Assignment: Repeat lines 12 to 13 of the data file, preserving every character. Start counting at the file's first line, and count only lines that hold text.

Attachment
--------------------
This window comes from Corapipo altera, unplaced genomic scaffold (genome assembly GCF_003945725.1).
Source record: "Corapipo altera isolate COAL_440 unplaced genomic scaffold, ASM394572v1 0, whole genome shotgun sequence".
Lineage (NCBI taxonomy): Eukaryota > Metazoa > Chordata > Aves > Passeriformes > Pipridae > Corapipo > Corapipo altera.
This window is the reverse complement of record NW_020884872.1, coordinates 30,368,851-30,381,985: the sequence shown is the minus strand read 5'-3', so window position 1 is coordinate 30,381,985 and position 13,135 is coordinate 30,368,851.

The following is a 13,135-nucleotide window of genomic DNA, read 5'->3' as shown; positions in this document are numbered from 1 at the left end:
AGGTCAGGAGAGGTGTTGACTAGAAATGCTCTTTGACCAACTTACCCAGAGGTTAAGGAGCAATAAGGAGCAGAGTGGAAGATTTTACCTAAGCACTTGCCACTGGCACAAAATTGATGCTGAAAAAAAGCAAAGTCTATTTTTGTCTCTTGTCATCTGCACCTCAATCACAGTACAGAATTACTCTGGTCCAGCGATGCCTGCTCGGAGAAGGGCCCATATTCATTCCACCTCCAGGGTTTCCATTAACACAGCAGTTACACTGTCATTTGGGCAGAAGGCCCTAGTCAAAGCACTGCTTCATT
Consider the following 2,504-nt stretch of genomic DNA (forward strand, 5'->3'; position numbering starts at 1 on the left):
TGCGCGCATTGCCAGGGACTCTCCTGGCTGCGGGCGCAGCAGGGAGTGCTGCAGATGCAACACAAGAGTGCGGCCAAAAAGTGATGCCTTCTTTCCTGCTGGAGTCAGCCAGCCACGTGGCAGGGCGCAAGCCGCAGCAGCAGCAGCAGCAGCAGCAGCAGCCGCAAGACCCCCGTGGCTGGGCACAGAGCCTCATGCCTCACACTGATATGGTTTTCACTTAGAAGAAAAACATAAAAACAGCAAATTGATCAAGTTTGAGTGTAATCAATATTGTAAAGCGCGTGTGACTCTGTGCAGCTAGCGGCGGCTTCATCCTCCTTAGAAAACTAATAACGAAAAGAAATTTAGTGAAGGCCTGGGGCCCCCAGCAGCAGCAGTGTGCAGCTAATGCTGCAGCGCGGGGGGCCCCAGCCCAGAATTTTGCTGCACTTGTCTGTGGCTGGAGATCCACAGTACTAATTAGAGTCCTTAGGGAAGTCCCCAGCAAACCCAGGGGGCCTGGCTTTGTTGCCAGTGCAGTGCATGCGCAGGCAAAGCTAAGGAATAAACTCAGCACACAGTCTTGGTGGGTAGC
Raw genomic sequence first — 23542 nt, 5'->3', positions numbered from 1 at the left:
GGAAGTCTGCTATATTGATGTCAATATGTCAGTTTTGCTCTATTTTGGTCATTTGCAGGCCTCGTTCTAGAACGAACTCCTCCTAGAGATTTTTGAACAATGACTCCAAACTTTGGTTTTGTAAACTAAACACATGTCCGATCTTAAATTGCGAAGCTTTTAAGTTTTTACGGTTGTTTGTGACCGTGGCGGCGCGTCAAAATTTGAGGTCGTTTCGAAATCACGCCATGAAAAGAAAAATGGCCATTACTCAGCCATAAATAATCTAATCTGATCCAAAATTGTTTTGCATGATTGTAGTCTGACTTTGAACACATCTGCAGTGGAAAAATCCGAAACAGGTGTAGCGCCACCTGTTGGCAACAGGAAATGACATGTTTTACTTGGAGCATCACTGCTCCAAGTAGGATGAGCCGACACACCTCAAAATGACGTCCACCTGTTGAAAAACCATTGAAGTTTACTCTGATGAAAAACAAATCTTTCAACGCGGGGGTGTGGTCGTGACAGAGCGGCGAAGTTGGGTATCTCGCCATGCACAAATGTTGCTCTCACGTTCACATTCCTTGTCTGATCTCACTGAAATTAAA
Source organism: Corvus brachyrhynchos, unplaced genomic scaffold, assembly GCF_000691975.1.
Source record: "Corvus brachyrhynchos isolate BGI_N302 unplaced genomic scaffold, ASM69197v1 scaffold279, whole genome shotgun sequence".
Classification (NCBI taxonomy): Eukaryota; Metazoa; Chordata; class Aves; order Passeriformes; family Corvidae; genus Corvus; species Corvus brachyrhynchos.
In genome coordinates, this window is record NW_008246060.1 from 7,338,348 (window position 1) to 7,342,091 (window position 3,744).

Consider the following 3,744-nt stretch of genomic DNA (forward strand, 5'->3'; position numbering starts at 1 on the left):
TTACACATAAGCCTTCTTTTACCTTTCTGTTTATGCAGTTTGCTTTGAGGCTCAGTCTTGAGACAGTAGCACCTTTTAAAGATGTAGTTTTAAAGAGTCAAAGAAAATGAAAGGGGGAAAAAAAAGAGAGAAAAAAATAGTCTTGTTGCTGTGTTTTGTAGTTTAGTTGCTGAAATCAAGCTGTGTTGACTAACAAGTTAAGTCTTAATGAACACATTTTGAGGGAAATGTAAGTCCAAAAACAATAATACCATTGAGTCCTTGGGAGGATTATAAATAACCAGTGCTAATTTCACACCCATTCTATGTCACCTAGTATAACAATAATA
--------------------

Source record: "Corvus brachyrhynchos isolate BGI_N302 unplaced genomic scaffold, ASM69197v1 scaffold279, whole genome shotgun sequence".
Classification (NCBI taxonomy): Eukaryota; Metazoa; Chordata; class Aves; order Passeriformes; family Corvidae; genus Corvus; species Corvus brachyrhynchos.